This is the basis of the social contract theory. The state cannot just act as regulator; it must be the active dispenser of goods and amenities. We are discovering, as confirmation of the falsity of the limited government ideology, that corporations which do business with our governments under the PPP facade, notably from China, are state owned. So those fake private sector people who want to take over our roads should build their own roads and toll it or if they like invent a mechanism that enables them to roll away the roads at will; those who want to cannibalise PHCN must build their own power plants and compete with a State_owned PHCN. We will resist their evil plans to run our country as their fiefdom. We will make life difficult for them. That is our historic duty. If we don’t they will continue to make life difficult for us anyway. Privatisation can only translate to increased costs for having access to basic amenities. It is unacceptable and intolerable.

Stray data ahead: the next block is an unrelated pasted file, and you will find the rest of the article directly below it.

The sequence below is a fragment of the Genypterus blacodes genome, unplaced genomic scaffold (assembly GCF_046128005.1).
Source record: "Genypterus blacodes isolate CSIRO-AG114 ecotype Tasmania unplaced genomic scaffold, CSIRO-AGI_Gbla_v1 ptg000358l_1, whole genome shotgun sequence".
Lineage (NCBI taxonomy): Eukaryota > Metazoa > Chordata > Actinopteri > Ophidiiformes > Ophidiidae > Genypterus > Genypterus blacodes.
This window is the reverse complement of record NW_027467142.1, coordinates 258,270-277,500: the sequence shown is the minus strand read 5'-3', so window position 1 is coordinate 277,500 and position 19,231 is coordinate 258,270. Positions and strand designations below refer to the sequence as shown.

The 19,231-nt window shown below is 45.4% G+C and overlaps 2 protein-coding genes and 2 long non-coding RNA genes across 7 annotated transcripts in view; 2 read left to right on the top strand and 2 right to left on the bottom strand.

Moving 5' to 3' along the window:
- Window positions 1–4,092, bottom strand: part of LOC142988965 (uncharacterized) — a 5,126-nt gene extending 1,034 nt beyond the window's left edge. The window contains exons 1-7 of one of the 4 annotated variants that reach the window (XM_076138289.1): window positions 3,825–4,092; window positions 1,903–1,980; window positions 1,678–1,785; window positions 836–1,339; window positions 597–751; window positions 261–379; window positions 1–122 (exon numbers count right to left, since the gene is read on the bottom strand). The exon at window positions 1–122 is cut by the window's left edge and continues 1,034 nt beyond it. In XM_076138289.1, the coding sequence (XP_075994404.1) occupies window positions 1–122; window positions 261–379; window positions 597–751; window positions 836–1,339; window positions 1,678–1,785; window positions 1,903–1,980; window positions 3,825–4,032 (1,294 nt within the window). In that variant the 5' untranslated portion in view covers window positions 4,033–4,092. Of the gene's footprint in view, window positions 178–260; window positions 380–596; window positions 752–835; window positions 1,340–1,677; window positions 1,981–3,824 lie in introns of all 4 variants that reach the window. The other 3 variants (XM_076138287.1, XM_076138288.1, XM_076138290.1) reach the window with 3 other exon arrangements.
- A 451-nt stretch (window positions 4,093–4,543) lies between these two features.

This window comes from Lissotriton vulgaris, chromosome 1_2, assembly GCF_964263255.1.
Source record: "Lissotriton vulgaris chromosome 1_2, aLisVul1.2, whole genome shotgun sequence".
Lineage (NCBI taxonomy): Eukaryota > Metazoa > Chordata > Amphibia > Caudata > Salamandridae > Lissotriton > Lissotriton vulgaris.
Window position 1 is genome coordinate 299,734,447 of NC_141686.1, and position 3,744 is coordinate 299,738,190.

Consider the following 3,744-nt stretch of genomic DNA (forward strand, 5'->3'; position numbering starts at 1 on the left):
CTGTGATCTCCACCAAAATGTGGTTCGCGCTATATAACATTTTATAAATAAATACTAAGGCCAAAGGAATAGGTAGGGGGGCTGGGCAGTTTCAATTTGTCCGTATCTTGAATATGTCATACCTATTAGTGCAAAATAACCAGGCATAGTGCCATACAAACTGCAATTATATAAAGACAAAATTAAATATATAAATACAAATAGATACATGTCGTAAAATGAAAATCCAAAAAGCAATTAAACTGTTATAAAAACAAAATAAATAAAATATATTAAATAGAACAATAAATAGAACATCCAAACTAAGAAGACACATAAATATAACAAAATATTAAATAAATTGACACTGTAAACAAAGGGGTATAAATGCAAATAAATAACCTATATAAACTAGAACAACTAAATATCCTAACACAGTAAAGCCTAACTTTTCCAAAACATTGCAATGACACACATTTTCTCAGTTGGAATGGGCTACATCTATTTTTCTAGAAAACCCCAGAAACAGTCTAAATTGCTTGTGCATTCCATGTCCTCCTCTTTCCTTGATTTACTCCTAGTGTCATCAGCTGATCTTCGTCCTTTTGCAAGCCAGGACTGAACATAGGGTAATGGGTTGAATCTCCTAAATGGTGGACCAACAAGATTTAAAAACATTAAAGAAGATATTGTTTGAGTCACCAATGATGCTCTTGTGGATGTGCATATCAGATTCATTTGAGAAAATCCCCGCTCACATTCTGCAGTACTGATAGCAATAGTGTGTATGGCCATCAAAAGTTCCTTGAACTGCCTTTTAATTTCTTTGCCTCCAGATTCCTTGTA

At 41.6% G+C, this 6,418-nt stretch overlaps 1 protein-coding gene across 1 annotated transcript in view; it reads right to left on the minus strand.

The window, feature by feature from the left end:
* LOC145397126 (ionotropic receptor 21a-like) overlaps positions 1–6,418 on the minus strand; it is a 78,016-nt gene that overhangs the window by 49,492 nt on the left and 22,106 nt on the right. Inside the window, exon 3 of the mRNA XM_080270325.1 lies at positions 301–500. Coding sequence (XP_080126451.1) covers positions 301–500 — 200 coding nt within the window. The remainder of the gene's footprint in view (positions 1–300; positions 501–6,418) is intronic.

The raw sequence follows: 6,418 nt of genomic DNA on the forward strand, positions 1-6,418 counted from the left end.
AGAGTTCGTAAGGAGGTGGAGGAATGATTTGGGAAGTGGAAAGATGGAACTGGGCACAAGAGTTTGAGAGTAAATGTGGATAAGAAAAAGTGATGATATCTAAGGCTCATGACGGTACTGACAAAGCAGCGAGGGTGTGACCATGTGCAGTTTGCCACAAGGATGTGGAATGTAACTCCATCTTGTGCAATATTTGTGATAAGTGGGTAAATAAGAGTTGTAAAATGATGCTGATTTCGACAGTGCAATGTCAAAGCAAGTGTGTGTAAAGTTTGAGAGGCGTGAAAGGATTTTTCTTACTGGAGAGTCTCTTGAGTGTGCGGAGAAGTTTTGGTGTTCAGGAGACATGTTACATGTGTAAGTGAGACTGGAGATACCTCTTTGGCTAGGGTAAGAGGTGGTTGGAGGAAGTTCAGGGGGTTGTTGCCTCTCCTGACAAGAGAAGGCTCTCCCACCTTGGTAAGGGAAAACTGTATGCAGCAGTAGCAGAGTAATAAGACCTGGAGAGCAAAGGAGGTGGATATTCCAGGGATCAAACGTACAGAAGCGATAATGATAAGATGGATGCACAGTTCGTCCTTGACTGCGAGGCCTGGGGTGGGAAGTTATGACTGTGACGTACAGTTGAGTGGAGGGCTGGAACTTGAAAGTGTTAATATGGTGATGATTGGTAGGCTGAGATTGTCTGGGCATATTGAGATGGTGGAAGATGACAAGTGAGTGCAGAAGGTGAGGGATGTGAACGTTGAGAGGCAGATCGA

Today the voice of the left is drowned as the apostles of the fraud called privatisation are having a field day parcelling among themselves the wealth created by the working people of Nigeria. Our voice is not heard also because we have abandoned the work of building fighting organisations to which Chima energetically and irrevocably devoted his entire short adult life. The connecting thread in Chima’s organisational work from student unionism to human rights advocacy and to his work at the UAD or LASCO was the overthrowing of the capitalist order.